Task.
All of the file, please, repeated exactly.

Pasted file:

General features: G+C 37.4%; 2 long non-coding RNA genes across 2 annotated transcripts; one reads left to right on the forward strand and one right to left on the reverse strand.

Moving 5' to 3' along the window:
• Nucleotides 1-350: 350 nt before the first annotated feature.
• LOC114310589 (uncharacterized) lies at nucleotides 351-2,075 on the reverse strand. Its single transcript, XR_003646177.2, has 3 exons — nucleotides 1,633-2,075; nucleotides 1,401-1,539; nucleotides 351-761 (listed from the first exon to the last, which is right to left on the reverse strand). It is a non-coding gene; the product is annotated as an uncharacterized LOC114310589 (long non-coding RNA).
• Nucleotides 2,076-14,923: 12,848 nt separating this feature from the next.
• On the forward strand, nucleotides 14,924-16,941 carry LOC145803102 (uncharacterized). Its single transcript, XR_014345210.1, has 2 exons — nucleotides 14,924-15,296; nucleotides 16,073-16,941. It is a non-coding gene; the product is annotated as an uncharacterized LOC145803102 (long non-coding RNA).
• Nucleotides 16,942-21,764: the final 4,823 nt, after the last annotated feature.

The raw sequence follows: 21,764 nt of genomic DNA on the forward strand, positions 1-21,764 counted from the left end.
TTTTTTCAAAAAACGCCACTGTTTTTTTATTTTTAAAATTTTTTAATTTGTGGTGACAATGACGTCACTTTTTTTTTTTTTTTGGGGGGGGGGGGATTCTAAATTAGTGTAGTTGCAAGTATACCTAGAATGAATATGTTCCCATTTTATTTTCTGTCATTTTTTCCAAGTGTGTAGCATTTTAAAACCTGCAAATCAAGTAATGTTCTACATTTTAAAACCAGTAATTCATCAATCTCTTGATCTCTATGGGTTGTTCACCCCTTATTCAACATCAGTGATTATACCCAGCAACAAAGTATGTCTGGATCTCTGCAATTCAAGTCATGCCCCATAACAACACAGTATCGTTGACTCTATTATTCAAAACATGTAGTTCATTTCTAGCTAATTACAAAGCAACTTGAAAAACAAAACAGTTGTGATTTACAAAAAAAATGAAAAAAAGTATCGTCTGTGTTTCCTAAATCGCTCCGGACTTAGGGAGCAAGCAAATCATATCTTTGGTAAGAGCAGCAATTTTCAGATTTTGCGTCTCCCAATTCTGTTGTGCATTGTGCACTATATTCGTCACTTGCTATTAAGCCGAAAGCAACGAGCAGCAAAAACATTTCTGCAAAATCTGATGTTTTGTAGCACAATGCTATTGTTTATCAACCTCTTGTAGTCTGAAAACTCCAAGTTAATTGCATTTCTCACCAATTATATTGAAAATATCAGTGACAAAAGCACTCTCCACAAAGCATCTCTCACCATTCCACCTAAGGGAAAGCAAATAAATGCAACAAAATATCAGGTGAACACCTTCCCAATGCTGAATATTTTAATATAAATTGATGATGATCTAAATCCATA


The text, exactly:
General features: G+C 37.4%; 2 long non-coding RNA genes across 2 annotated transcripts; one reads left to right on the forward strand and one right to left on the reverse strand.

Moving 5' to 3' along the window:
• Nucleotides 1-350: 350 nt before the first annotated feature.
• LOC114310589 (uncharacterized) lies at nucleotides 351-2,075 on the reverse strand. Its single transcript, XR_003646177.2, has 3 exons — nucleotides 1,633-2,075; nucleotides 1,401-1,539; nucleotides 351-761 (listed from the first exon to the last, which is right to left on the reverse strand). It is a non-coding gene; the product is annotated as an uncharacterized LOC114310589 (long non-coding RNA).
• Nucleotides 2,076-14,923: 12,848 nt separating this feature from the next.
• On the forward strand, nucleotides 14,924-16,941 carry LOC145803102 (uncharacterized). Its single transcript, XR_014345210.1, has 2 exons — nucleotides 14,924-15,296; nucleotides 16,073-16,941. It is a non-coding gene; the product is annotated as an uncharacterized LOC145803102 (long non-coding RNA).
• Nucleotides 16,942-21,764: the final 4,823 nt, after the last annotated feature.

The raw sequence follows: 21,764 nt of genomic DNA on the forward strand, positions 1-21,764 counted from the left end.
TTTTTTCAAAAAACGCCACTGTTTTTTTATTTTTAAAATTTTTTAATTTGTGGTGACAATGACGTCACTTTTTTTTTTTTTTTGGGGGGGGGGGGATTCTAAATTAGTGTAGTTGCAAGTATACCTAGAATGAATATGTTCCCATTTTATTTTCTGTCATTTTTTCCAAGTGTGTAGCATTTTAAAACCTGCAAATCAAGTAATGTTCTACATTTTAAAACCAGTAATTCATCAATCTCTTGATCTCTATGGGTTGTTCACCCCTTATTCAACATCAGTGATTATACCCAGCAACAAAGTATGTCTGGATCTCTGCAATTCAAGTCATGCCCCATAACAACACAGTATCGTTGACTCTATTATTCAAAACATGTAGTTCATTTCTAGCTAATTACAAAGCAACTTGAAAAACAAAACAGTTGTGATTTACAAAAAAAATGAAAAAAAGTATCGTCTGTGTTTCCTAAATCGCTCCGGACTTAGGGAGCAAGCAAATCATATCTTTGGTAAGAGCAGCAATTTTCAGATTTTGCGTCTCCCAATTCTGTTGTGCATTGTGCACTATATTCGTCACTTGCTATTAAGCCGAAAGCAACGAGCAGCAAAAACATTTCTGCAAAATCTGATGTTTTGTAGCACAATGCTATTGTTTATCAACCTCTTGTAGTCTGAAAACTCCAAGTTAATTGCATTTCTCACCAATTATATTGAAAATATCAGTGACAAAAGCACTCTCCACAAAGCATCTCTCACCATTCCACCTAAGGGAAAGCAAATAAATGCAACAAAATATCAGGTGAACACCTTCCCAATGCTGAATATTTTAATATAAATTGATGATGATCTAAATCCATA